Managing the risks involved in a commercial dispute
While it may not be something you want to think about, the reality is that a company will face commercial disputes from time to time.
Our expert team is here to support and advise you to find a resolution as quickly as possible as we understand this can be a drain on company finances and resources.
There are some basic principles to follow, which come highly recommended by our solicitors, that you can take to minimise the risks involved if a commercial dispute does arise.
If you need advice on any of these points or for a specific dispute at your company, please contact Claire Haverfield.
1. Take legal advice
You should get legal advice as quickly as possible to find out the strength of the case, develop a strategy to resolve the dispute, find out what it is likely to cost and how long litigation will take.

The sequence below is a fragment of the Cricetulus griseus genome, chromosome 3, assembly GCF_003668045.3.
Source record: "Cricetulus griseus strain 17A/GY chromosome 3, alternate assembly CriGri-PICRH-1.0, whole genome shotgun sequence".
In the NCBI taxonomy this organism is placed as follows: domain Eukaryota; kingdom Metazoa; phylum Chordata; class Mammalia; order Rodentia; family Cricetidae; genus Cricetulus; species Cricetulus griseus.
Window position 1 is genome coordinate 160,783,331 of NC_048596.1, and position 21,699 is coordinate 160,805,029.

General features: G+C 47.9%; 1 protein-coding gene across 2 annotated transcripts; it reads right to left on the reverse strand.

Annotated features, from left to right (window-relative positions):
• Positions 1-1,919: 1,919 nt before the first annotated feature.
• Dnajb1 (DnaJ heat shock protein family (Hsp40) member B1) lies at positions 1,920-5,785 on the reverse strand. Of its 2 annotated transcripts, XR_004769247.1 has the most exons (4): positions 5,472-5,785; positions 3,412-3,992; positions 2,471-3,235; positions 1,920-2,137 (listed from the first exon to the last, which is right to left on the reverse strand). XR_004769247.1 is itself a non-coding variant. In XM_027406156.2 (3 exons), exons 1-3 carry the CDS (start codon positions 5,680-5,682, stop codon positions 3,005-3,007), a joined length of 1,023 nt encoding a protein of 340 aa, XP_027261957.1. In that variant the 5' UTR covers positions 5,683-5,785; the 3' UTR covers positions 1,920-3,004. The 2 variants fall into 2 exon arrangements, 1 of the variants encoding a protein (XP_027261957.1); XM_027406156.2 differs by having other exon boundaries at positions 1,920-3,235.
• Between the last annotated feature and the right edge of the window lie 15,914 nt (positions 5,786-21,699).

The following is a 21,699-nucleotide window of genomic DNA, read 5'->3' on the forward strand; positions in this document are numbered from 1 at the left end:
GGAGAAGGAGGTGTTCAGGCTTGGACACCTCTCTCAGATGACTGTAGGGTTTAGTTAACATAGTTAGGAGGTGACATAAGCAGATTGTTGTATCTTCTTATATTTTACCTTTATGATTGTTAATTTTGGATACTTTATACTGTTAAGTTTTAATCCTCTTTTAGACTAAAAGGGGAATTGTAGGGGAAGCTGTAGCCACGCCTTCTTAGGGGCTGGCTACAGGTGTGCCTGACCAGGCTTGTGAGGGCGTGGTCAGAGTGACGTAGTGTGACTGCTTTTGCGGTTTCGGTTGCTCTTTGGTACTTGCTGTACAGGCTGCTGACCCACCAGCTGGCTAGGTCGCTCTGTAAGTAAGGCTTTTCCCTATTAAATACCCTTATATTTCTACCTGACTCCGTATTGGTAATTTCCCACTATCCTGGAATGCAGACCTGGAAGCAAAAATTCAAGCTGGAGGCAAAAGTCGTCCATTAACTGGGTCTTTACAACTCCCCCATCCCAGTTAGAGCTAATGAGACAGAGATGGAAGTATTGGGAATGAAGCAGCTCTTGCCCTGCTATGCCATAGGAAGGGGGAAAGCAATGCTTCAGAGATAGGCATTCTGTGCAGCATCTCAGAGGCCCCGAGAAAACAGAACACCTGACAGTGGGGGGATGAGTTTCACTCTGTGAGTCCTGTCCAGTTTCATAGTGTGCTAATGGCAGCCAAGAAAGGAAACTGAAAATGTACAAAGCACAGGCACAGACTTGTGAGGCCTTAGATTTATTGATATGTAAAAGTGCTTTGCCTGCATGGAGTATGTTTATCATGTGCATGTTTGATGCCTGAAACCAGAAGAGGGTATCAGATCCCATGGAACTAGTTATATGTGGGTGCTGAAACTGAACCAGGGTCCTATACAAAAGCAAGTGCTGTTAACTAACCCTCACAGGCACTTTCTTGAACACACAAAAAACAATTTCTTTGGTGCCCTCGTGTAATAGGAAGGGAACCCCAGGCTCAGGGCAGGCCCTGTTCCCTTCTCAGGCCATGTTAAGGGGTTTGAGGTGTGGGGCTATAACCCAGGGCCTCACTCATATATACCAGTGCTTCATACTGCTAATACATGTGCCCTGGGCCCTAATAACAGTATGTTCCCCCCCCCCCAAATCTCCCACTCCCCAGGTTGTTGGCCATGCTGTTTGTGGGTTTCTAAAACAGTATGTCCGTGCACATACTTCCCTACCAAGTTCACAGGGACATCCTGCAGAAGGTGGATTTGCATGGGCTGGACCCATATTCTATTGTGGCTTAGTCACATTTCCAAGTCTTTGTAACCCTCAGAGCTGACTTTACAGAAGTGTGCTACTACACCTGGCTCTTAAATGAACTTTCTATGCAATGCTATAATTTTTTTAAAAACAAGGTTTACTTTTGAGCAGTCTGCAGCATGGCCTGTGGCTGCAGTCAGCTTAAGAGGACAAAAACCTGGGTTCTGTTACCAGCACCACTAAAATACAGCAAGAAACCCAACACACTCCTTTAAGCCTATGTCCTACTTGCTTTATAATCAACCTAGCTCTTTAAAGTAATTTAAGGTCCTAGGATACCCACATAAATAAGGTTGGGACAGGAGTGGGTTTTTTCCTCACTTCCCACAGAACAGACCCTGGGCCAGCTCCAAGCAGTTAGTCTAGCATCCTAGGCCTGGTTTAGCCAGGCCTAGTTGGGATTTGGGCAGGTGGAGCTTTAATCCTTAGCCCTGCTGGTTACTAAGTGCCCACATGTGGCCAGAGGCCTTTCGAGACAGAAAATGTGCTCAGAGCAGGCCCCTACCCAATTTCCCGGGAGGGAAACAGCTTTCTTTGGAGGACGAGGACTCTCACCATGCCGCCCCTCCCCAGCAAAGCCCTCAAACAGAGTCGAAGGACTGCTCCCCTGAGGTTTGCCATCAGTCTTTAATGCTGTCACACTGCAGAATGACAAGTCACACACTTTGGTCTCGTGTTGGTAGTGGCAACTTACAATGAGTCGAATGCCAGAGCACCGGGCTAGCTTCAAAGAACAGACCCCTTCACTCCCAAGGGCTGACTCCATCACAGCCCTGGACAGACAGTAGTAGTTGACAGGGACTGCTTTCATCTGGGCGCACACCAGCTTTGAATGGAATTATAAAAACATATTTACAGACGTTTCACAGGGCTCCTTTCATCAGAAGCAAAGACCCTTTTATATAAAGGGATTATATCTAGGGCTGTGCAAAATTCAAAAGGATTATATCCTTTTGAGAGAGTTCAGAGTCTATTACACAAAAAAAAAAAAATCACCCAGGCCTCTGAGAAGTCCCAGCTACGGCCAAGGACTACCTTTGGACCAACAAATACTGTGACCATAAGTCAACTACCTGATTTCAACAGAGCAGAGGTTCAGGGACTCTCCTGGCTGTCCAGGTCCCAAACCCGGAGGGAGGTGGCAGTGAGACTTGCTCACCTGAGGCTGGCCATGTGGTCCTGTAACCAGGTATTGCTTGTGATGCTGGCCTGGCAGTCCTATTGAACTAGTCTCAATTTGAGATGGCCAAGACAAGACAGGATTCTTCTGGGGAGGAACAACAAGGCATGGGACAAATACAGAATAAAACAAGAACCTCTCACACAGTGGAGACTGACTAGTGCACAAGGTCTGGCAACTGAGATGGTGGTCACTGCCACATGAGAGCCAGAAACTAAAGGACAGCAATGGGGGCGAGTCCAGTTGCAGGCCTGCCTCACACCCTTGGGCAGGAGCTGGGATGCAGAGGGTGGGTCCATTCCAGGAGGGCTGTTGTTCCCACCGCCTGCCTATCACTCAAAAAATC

If a dispute escalates it may become much more difficult and expensive to resolve and the company may inadvertently weaken or compromise its position by what is said or done in the early stages.
Choosing the right legal adviser is critical. Whether you already have a solicitor or not, it is important to check that they have the necessary resource to handle the case and expertise in:
the area of law relevant to the dispute
the subject matter of the dispute
dealing with cases of similar size and complexity
the range of alternative dispute resolution mechanisms
It is better to use an experienced lawyer who works quickly but may be more expensive than a cheaper lawyer who takes too long and does not maximise your prospects of winning.